The book, Microfinance and its Discontent: Women in Debt in Bangladesh written by Lamia Karim, gives us account on what causes a culture to be known as “economy of shame” status, such as in the case of Bangladesh. She writes on a subject that is a top list priority in the economical world these days, the corrupt ways NGO’s lenders do business not only in Bangladesh but across the world, however, she centralizes her views on Bangladesh and only a handful of NGO’s. Even though this was primarily a look at Bangladesh, it has resulted in capturing the attention of people across the globe not only with the NGO’s mention in the book but resulting in a closer look at all NGO’s and how they serve the people. Karim shares with the readers how the 1980’s nongovernmental organizations (NGOs) led in the way of microfinance institutions and claimed that they were providing women with an empowerment tool by issuing them loans. We find that over 80% of borrows are women and most are economically challenged already. With that being stated Karim also takes a look at how and why that is, she discusses the long term effects it is having on women and how it is furthering the exploitation of women in Bangladesh. She looked at how this type of exploitation has not only weakened further women’s economy in Bangladesh but has also strengthen the power NGO’s have over the people (mainly women) at the same time. It takes a look at this type of expansion and brands NGO’s use as a “shadow state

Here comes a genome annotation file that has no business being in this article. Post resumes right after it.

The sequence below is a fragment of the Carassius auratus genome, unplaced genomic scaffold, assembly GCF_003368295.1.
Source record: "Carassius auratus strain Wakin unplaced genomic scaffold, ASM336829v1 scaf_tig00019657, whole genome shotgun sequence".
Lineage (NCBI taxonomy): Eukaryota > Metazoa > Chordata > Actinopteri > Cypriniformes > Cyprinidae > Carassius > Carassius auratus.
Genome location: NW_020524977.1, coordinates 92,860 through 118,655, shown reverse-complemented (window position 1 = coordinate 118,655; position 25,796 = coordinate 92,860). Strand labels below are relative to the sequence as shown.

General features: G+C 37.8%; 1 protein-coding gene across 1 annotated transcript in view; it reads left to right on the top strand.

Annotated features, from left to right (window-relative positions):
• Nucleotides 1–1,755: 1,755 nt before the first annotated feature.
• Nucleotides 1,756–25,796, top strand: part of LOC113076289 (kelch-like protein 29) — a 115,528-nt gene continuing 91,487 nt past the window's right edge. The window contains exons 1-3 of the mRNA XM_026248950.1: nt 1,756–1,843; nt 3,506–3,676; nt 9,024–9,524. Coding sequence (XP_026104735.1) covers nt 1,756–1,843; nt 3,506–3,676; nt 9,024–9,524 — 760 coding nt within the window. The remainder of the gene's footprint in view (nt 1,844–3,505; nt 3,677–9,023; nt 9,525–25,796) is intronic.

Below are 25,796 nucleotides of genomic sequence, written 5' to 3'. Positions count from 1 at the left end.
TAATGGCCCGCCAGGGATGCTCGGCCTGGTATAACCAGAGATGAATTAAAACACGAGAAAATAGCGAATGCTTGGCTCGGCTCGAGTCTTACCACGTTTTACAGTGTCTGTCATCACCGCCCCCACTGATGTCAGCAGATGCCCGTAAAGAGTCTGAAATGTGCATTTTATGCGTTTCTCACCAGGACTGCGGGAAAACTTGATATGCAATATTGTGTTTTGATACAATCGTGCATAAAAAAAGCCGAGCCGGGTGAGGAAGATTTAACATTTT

The author touches upon an important topic in regards to the section of different expectations of stakeholders in a for profit vs. a nonprofit organization. The author points out the differences in expectations, for profit is only concerned with wealth maximization while nonprofit is concerned with social impact, but the author also demonstrates the similarities of maximizing the returns of the investments within the organizations. Even though, nonprofit organizations are typically concerned with the idea of generating an everlasting social impact, there is still a requirement for investment of capital in order for the organization to operate. The multiple private donors, governmental agencies that offer grants, and other resources designated for donations